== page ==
It is estimated that more than 217,000 Albertans live with diabetes and it is known that one in three people with diabetes have it and don’t know it.
Helen Robertson, local branch coordinator, said this year is a special year because it is the 90th year since insulin was discovered.
“Above the awareness month we also celebrate World Diabetes Day on November 14th because that is actually Frederick Banting’s birthday,” said Robertson.
Banting is the one known for the discovery of the production of insulin in the body.
The Canadian Diabetes Association’s Red Deer branch will be hosting a tea on Nov. 14th from 1:30 – 3:30 p.m. and people are welcome to stop in, gain information, ask questions and celebrate the occasion.
“We are working to lead the fight against diabetes by helping people with diabetes live a healthy life while we work to find a cure.”
Robertson said there is a door-to-door canvassing campaign going on this month and that 35 rural towns are participating along with Red Deer.
“People can expect to see canvassers at their door.”
Money raised locally stays in the community and goes to support research campaigns, education programs, services and advocacy, said Robertson.
Along with celebrating the 90th year since insulin was discovered, Robertson said they are very excited at the Red Deer branch to be celebrating 25 years of service to Red Deer.
In Alberta there are two regional leadership centres, one in Edmonton and one in Calgary. There are also five diabetes association branches including Red Deer.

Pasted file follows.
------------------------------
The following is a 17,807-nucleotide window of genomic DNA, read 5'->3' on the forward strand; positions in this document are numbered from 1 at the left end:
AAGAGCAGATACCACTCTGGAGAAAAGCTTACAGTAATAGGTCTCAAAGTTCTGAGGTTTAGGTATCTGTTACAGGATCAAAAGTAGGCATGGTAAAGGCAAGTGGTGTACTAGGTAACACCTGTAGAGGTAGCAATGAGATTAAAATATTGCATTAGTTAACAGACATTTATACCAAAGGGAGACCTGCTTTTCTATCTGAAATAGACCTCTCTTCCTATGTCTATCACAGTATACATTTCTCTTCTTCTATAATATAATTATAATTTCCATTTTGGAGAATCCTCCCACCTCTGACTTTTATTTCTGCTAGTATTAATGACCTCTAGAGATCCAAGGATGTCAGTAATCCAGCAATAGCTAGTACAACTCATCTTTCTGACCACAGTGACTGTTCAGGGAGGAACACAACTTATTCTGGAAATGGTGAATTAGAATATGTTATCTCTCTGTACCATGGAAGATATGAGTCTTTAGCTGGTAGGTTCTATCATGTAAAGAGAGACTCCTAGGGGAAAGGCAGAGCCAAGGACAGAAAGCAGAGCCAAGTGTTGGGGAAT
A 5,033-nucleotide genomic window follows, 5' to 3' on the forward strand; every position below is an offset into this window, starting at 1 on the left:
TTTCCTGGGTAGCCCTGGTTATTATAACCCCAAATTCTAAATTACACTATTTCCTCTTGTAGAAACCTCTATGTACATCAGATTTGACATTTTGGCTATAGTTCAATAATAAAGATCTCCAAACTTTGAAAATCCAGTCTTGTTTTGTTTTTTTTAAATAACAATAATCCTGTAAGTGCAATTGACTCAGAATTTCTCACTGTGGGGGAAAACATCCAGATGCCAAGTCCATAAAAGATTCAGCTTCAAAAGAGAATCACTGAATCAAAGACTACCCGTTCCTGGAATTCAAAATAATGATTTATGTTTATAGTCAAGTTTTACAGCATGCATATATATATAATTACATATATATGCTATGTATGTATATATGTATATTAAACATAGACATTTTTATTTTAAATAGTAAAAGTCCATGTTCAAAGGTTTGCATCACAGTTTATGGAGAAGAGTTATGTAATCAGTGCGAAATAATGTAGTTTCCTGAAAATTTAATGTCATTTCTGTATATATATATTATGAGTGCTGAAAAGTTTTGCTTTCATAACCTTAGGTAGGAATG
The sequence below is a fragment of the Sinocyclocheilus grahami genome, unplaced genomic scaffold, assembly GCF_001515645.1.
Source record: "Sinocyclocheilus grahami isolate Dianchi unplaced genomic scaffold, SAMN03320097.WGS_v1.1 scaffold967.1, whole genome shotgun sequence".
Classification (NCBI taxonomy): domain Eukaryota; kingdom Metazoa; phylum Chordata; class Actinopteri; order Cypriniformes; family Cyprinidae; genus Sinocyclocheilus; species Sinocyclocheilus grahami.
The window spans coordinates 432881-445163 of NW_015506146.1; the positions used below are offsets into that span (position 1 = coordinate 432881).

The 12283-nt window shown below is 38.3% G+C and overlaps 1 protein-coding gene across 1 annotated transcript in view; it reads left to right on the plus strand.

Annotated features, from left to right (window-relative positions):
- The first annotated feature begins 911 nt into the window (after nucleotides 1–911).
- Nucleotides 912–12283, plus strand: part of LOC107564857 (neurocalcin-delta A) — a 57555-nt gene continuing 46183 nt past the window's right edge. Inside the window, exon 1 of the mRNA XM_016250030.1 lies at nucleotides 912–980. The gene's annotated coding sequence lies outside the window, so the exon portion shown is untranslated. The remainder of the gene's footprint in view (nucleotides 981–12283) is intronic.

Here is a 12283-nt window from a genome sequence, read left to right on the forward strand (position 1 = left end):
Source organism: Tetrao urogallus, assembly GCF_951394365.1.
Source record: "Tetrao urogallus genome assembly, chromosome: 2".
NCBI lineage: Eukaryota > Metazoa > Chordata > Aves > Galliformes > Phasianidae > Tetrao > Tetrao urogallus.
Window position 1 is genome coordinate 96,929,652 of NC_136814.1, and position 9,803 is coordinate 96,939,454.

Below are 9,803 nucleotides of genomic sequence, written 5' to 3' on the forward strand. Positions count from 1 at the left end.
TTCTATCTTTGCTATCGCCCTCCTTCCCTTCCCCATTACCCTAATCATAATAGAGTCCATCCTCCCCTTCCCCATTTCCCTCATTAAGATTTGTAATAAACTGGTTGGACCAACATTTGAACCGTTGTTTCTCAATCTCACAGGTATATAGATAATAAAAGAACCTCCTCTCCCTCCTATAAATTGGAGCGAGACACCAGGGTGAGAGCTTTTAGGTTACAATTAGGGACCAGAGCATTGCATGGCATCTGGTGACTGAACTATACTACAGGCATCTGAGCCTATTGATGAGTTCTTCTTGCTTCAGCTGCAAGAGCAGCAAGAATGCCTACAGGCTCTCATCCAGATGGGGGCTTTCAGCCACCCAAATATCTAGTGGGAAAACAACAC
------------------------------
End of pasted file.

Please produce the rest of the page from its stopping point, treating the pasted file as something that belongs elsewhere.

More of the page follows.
“We are basically the grassroots so when you’re newly diagnosed or want prevention you can come in here and pick up handouts and cookbooks from us.”
The branch also offers a biomedical waste program to Red Deer.
“If you have used insulin needles you can drop them off here and they’ll be disposed of properly.”
Robertson said that an important thing to note is that the branch also offers summer camp programs for children with diabetes between ages eight and 15.
Schools are getting more involved. Roberston said more often than before schools will have speakers come in to talk about diabetes and how to prevent it and live with it.
Diabetes is not necessarily more prominent in today’s society; Robertson said it is just something people are more aware of and receiving treatment for.
“We don’t give any direct medical care here at the branch; we will refer all people to the Diabetes Education Centre.”
The Association also has an exposition and trade show on March 20 with over 40 information booths with everything from information to cookbooks and healthy living ideas.
“As of today there are nine million Canadians living with diabetes or pre-diabetes. We know that three million of those have diabetes, and six million have been diagnosed with pre-diabetes and are really at risk for developing diabetes.”
For more information visit www.diabetes.ca.